Overall, Bui has adopted a solid alt-comics approach to her work. It has that intimacy and spontaneity that evokes work coming out of a sketchbook. While Bui is not a career cartoonist who has honed years of experimentation with comics, she provides an engaging and polished style. It will be interesting to see if she chooses to further develop her work in the comics medium. She has created a beautiful book.
Eroyn Franklin’s special accordion-style comic book, “DETAINED,” calls attention to a serious problem in the United States and world-wide: countless people who fall between the cracks of a faulty legal system and end up being detained, sometimes by mistake, and often for indefinite periods of time. These stories pop up in the news now and then. You might see them as that news item on your screen you bookmark for later or meant to read but never got around to it. Well, you really should.
Consider all of us human beings on planet Earth, and all the countries and governments and conflicts and wars and violence, and the outright need for people to leave one hostile place for another, hopefully safer, place. And then you need to think of what may happen to a lot of these people seeking asylum, a better life, only to be scooped up by a corporate net and held captive with little to no regard for their well-being. Just check out this recent article from The New York Times if you think detention centers are rare and far between. On the contrary, it’s a boom market for the companies who profit from them. The United States, along with other countries, do not run or closely monitor their own detention centers.
What Franklin does with her book is give you a taste of what it’s like to be a typical detainee. There are so many different stories to tell, some gruesome and heart-breaking. These two that Franklin presents are not overtly dramatic and yet even these more understated portraits give you a glimpse into the rampant violence, neglect and utter incompetence that goes hand in hand with all of these detention centers. In this case, it is Seattle’s former INS building and the Northwest Detention Center in Tacoma. What Franklin’s portraits do is paint a picture of what is most likely to happen. At the very least, if you are a detainee, there’s a good chance you shouldn’t even be a detainee, your stay will be indefinite, your stay will be at least as bad as any prison, and there is a contractor profiting from your stay with no motivation to see you leave.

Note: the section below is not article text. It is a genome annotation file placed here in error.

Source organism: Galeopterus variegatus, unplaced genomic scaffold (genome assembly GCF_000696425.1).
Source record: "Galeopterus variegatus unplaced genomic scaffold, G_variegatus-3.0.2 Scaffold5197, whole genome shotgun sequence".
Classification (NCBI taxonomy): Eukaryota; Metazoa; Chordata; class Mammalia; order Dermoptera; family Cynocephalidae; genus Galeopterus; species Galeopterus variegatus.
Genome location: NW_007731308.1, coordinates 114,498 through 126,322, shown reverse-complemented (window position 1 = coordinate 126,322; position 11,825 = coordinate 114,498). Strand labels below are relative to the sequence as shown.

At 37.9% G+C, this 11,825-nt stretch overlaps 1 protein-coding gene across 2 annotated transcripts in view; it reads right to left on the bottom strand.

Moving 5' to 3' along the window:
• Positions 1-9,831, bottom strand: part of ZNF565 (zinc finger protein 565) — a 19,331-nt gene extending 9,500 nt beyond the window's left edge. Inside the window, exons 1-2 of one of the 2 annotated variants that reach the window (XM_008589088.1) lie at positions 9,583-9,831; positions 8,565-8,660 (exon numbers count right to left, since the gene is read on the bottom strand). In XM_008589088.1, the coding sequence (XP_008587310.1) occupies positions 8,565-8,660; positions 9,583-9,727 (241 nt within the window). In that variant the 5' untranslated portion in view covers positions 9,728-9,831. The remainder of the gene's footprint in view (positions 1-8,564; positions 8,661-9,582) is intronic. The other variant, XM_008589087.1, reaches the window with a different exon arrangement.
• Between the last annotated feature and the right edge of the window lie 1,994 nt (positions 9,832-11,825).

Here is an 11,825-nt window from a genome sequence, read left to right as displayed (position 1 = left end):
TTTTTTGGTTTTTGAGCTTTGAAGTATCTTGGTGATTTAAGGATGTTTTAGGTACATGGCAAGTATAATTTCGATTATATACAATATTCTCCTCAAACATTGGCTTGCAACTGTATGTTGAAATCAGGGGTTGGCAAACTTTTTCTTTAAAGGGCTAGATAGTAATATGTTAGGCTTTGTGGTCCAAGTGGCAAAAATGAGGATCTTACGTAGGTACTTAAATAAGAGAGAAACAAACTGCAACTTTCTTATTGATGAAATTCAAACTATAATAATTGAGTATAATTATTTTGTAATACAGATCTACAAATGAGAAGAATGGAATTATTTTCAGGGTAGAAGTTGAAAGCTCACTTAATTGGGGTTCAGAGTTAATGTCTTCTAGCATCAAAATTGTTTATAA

The book focuses on two detainees: Many is a Cambodian refugee who had a few run-ins with the law as a kid but who shouldn’t have ended up in a detention center; and Gaby, a Mexican, who simply got rounded up and must do some time at a detention center. The more you read about detainees, the more you wonder who exactly needs to be in a detention center. Given the fact that these centers are run for a profit, the overriding need to house people to make money is the only thing that makes sense. It is good politics and good business to crack down on immigration so people like Many and Gaby must be punished. Some detainees can’t bear the stress of the abusive conditions and not knowing when, if ever, they might be released and so they kill themselves. Franklin refers to that as well as the fact that these centers are so understaffed that the inmates must work, basically as slaves. The beauty of Franklin’s work is in its understatement. You be the judge, she seems to be saying.
This is a compelling story told in a compelling way. The continuous panorama that follows these two immigrants is quite mesmerizing. You literally loose yourself in the comics as you get a sense of day to day existence in these centers. It’s no surprise that comics journalism can be quite effective in telling a story and this is a great example of it. The book spreads out to 26 feet of folded up panles, each story on one side, a total of 78 color pages. This also includes, incredibly, two full-sized posters! You can pick up your copy by contacting the artist. You can also just visit Eroyn Franklin at her site. And, if you happen to be in Seattle, you must go see her at an amazing small press expo called, “Short Run,” at the Vera Project at Seattle Center, on Saturday, November 12. Admission is free. You must go! And check out CLP, the Common Language Project that compliments this book at clpmag.org. You can also learn more at American Civl Liberties Union, U.S. Immigration and Customs Enforcement, Detention Watch Network, Northwest Immigrant Rights Project and One America.